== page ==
I finally learned to use Maven. I had looked at it several times, but always found the descriptions so confusing that I gave up and got on with other work. Now that I understand it, hopefully I can save someone else some time by describing its structure without resorting to undefined terms or analogies.
Most build systems in use today are descended from
make and its spawn (Ant, scons, rake, Cmake, etc.), a build is defined as a series of targets, each of which can depend on other targets. The targets are associated with a set of commands to reach that target, and the dependencies among targets form a directed, acyclic graph.
When using a
make derived system, I begin a new project by copying and editing a build script from a previous project. There is a core of behavior which is unchanged. Most projects have targets named “compile”, “test”, “package”, and “clean”. Two Java programs will have similar commands in each of those targets, differing by adding a dependency here, changing a classpath there, but rarely differing in fundamental ways.
Could I describe these builds as differences from an underlying, simple Java build? I could, but describing such transformations on directed acyclic graphs requires sophisticated mathematical tools.
Maven does not use targets that form directed, acyclic graphs. Instead it uses sequences of labelled states, referred to as lifecycles. The labelled states are referred to as phases. So the Java program above might have two lifecycles, one with the states “compile”, “test”, and “package”, and one with the single state “clean”. A set of lifecycles, and the default behavior attached to them, is grouped in what is referred to as a “packaging”.
The packaged lifecycles will not fit any but the simplest projects unchanged, but the transformations are simple: add a hunk of behavior to a labelled state or remove a hunk of behavior from a labelled state. This is equivalent to the hooks system in Emacs or the advice system in Common Lisp. Maven takes a lifecycle phase as an argument, and starts at the beginning of the lifecycle containing that phase, executing all the behavior associated with the first phase, then with the subsequent phase, and so on until it reaches the specified phase.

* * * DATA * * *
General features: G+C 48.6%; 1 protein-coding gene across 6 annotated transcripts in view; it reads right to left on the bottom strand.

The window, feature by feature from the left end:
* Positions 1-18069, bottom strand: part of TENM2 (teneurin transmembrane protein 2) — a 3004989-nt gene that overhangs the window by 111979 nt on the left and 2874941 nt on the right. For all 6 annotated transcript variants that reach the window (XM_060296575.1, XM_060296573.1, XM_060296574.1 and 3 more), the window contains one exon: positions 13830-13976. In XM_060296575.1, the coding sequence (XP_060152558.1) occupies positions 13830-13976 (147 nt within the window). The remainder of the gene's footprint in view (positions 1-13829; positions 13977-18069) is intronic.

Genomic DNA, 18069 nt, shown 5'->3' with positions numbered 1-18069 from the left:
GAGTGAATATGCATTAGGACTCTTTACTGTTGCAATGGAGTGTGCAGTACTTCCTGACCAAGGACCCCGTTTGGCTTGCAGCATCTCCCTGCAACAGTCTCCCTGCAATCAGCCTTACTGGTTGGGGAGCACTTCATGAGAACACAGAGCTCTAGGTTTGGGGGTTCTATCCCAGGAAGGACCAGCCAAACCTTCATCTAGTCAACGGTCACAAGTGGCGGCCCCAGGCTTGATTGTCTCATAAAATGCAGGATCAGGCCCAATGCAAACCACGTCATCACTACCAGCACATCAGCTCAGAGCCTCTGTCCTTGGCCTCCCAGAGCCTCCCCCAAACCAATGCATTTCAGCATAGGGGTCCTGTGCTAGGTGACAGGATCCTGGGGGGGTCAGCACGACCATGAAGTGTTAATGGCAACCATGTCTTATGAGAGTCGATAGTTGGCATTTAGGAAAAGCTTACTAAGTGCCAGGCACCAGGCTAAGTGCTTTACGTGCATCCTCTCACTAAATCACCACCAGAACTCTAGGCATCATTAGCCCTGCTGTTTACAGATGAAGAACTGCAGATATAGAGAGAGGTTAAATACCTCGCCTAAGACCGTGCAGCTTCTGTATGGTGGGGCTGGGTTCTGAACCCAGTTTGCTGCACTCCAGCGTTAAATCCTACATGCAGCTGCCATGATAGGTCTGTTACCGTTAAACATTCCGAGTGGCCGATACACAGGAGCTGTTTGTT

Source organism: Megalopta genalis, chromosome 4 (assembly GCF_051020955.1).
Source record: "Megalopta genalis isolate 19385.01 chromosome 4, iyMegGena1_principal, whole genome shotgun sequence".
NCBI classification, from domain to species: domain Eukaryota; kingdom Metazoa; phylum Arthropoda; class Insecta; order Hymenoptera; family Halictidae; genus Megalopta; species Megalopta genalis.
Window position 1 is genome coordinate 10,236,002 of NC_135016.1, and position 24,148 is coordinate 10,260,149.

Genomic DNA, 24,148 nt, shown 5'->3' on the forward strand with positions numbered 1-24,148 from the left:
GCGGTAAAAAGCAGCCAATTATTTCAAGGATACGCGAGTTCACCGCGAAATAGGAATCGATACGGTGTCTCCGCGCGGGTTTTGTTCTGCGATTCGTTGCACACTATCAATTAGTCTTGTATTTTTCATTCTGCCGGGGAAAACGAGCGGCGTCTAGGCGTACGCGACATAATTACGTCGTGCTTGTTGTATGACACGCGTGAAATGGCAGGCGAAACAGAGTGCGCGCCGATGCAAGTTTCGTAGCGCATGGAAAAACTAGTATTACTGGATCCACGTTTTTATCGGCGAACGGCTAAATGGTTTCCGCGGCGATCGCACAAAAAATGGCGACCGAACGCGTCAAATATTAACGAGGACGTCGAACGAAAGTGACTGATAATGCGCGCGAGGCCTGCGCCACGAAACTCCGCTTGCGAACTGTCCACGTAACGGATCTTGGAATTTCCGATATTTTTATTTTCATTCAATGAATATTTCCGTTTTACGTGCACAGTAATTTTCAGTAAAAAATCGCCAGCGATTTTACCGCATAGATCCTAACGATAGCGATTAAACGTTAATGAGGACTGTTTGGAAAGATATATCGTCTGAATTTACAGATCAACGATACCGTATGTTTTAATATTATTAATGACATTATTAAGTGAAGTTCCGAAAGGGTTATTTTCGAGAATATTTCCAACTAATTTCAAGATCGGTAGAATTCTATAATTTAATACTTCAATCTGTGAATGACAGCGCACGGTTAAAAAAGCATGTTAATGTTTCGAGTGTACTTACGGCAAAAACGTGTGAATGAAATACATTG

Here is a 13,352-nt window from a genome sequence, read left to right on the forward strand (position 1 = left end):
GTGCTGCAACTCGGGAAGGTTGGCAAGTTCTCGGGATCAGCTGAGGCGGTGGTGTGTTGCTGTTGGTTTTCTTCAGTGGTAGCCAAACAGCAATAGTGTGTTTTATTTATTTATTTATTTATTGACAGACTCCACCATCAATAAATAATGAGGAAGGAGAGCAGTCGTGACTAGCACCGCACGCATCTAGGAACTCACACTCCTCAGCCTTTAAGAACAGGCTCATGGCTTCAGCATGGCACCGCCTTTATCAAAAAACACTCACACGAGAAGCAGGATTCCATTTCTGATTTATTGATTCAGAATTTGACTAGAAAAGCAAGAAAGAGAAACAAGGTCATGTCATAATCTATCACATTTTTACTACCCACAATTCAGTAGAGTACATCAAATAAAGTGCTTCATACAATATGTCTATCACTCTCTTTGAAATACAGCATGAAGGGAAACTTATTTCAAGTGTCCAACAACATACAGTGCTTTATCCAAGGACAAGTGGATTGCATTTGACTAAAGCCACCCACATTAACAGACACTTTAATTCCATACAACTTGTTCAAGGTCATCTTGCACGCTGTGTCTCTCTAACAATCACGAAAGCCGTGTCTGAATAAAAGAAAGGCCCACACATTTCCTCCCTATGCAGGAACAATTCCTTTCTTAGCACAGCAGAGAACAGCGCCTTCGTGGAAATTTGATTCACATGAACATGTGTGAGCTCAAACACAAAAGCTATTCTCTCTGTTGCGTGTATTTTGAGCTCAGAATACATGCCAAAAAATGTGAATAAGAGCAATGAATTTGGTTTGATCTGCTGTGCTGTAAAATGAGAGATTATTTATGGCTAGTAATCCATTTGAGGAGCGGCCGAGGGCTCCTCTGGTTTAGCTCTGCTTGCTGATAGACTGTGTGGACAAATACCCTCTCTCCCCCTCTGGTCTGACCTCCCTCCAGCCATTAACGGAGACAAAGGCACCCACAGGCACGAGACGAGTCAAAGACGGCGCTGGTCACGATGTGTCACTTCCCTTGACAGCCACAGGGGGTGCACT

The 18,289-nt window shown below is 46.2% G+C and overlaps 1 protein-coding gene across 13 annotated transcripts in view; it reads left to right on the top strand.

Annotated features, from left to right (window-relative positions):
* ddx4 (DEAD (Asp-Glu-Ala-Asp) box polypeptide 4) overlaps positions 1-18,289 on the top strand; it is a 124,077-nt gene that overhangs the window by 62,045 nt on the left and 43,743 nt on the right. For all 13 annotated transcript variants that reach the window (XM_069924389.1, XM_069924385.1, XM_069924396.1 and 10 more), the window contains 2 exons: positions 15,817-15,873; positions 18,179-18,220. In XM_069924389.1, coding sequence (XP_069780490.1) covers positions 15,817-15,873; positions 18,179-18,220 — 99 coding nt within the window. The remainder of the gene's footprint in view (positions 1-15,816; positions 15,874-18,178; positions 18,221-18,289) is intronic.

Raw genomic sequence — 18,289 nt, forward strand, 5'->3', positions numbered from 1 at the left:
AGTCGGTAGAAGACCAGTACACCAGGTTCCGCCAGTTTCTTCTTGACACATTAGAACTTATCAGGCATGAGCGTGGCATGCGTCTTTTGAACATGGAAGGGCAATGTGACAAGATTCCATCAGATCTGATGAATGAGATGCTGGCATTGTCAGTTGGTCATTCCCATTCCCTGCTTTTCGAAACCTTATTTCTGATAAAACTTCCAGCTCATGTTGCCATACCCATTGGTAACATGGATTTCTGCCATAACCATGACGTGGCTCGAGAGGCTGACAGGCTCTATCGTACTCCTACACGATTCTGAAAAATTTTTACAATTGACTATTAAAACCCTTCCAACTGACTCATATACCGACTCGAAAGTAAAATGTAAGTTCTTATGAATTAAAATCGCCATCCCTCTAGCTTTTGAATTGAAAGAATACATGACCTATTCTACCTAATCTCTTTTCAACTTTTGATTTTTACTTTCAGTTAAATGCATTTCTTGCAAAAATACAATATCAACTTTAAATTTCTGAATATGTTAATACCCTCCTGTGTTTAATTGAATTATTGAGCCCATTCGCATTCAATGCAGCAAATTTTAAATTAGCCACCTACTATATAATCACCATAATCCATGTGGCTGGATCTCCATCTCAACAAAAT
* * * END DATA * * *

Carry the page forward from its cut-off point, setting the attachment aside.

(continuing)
While you can remove behavior from a phase and replace it with your own, most variations in a build of a particular project type are either adding some behavior before or after an existing behavior, such as running a precompiler across a piece of source code before passing it off to a compiler; or changing the parameters to an existing behavior, such as setting whether to include debug symbols.
The former is handled in Maven by defining pre- and post- phases for each standard phase in a lifecyle. For example, the actual clean lifecycle in the Maven jar packaging has the phases “pre-clean”, “clean”, and “post-clean”. The build lifecycle in the jar packaging has many more.
The latter is handled by having the behavior define parameters which can be set in the build definition.
If this were the extent of Maven’s departure from the tradition of
make it would be enough. However, there is a second, major departure.
make and its spawn, you must manage your dependencies by hand. Libraries must be installed correctly, any custom behavior for your build system must be available, all things that package management systems, as epitomized by
apt and the BSD ports tree, handle for systems administration. Programmers, traditionally, have been left to struggle by hand. The package management is added downstream of actual development.
Maven provides package management in the development process. Like
apt, every version of every artifact has a globally unique ID. Maven’s IDs are made up of a group ID, which has conventions similar to packages in Java; an artifact ID, which must be unique for that group ID; and a version. Your Maven install keeps a list of repositories to check for artifacts, like
apt’s list of sources. When faced with an artifact ID, whether it is a plugin providing behaviors for Maven or a library that the project depends on, it will fetch it in the way we are familiar with from package managers. All Maven’s behavior besides executing lifecycles and fetching artifacts from repositories is defined by artifacts. That includes defining packagings. So given a project with a Maven build system and an install of Maven on your machine, you don’t need to go search for dependencies to build the project. Maven does it for you.
That is the core of Maven: replacing DAGs with a mathematically tractable way to declare modifications to sequences of operations; and providing package management a la
apt for the developer.